Around 800 paddlers braved tough conditions on the Seine river in Paris to take part in the world's largest stand-up paddle (SUP) race Sunday.

The French capital was chosen to host the final of the SUP World Cup, but as well as seeing 21-year-old Frenchman Arthur Arutkin crowned world champion, the event also welcomed hundreds of aspiring SUP aficionados.

Many of the amateur paddlers donned colourful costumes for the occasion.

After a dawn start close to the Bibliotheque Nationale de France, the contestants paddled their way past Notre-Dame Cathedral, the Louvre Museum, the Grand Palais and the Eiffel Tower before reaching the finish line at Quai de Javel, in the southwest of the capital.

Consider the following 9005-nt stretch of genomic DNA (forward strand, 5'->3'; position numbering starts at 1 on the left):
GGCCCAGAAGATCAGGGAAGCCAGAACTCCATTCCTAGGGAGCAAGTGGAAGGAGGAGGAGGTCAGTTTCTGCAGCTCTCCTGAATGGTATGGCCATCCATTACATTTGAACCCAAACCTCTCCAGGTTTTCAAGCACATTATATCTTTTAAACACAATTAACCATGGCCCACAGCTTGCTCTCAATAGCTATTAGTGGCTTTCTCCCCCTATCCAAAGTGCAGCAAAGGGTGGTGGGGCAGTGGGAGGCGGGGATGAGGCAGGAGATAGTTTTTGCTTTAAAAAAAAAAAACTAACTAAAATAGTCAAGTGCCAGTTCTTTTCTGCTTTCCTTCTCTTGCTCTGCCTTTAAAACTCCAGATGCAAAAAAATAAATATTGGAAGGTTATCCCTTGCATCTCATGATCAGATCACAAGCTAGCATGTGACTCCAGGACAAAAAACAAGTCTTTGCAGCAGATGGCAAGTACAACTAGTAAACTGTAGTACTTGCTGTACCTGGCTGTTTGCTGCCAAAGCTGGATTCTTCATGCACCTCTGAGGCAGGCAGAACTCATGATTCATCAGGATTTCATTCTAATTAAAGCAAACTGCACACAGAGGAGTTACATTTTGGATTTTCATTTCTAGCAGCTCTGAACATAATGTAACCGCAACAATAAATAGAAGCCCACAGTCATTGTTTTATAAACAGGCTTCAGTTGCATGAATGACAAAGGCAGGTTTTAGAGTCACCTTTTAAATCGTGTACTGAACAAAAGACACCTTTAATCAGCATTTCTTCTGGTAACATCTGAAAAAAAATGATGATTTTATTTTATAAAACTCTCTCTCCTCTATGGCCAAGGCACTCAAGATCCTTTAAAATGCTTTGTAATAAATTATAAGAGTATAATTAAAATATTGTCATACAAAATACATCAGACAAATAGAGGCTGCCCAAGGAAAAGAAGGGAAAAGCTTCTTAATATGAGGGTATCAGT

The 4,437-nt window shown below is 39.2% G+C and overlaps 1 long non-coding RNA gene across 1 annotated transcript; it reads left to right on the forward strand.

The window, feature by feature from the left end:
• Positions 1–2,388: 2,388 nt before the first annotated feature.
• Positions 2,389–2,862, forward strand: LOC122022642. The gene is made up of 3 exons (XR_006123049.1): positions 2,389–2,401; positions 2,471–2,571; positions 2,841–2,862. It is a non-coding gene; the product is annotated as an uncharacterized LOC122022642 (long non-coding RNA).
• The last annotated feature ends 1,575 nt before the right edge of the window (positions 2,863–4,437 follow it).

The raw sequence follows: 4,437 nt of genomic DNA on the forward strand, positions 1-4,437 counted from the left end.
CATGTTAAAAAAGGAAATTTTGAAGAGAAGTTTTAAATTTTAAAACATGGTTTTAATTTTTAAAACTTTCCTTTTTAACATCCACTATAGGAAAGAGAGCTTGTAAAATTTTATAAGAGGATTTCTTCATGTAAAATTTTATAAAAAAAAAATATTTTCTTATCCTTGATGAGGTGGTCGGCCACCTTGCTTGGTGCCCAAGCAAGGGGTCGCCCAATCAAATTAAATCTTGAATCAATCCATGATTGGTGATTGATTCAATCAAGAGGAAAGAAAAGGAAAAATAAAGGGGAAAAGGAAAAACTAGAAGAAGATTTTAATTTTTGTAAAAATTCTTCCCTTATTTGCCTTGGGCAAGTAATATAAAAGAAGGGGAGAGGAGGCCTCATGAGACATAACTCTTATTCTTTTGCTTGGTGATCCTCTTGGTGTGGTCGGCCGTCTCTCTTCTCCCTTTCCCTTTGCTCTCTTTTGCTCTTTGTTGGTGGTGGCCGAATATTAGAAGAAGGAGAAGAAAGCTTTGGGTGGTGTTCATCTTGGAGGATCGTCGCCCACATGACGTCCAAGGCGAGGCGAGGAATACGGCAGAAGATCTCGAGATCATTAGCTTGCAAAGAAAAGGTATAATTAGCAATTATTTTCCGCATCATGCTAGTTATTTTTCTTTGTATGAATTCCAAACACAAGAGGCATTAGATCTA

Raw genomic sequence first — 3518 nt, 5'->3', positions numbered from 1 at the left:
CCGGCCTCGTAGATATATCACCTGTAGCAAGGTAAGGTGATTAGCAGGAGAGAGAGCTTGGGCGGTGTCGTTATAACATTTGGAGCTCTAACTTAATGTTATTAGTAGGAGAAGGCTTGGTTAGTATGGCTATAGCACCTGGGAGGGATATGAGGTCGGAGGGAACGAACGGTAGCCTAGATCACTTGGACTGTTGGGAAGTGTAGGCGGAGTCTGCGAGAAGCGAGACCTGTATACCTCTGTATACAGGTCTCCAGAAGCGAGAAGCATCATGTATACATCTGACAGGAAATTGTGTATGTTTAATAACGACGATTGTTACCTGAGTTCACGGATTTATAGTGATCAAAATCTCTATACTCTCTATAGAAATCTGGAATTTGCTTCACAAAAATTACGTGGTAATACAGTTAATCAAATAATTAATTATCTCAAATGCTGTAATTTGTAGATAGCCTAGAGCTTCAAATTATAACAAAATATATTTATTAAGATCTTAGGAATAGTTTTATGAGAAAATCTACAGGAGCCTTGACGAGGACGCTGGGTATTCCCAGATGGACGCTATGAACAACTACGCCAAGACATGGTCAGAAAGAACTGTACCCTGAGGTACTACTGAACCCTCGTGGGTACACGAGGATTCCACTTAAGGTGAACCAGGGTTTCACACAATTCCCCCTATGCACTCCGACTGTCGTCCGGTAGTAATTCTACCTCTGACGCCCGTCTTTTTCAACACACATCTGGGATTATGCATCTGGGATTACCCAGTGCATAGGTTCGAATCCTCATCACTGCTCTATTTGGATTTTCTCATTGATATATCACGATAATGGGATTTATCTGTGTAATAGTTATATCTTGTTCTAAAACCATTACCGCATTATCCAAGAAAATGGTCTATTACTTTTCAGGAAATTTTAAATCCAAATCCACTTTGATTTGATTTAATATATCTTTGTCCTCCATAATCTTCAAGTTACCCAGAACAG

The amateurs raced 11 kilometres (six miles) while the professionals raced 13.5km on what was the final leg of the APP World Tour, the official SUP World Cup since 2012.


Some of the amateur participants took part in fancy dress / © AFP

"To do this sport you have to be strong, reactive, have good balance and stamina for long distances," said Arutkin. "It's great we had a World Cup event in France."

Despite a fourth-place finish in 1hr 20min on Sunday, Arutkin did enough over the season to end Hawaiians' dominance of the competition to become the first World Cup SUP champion from Europe.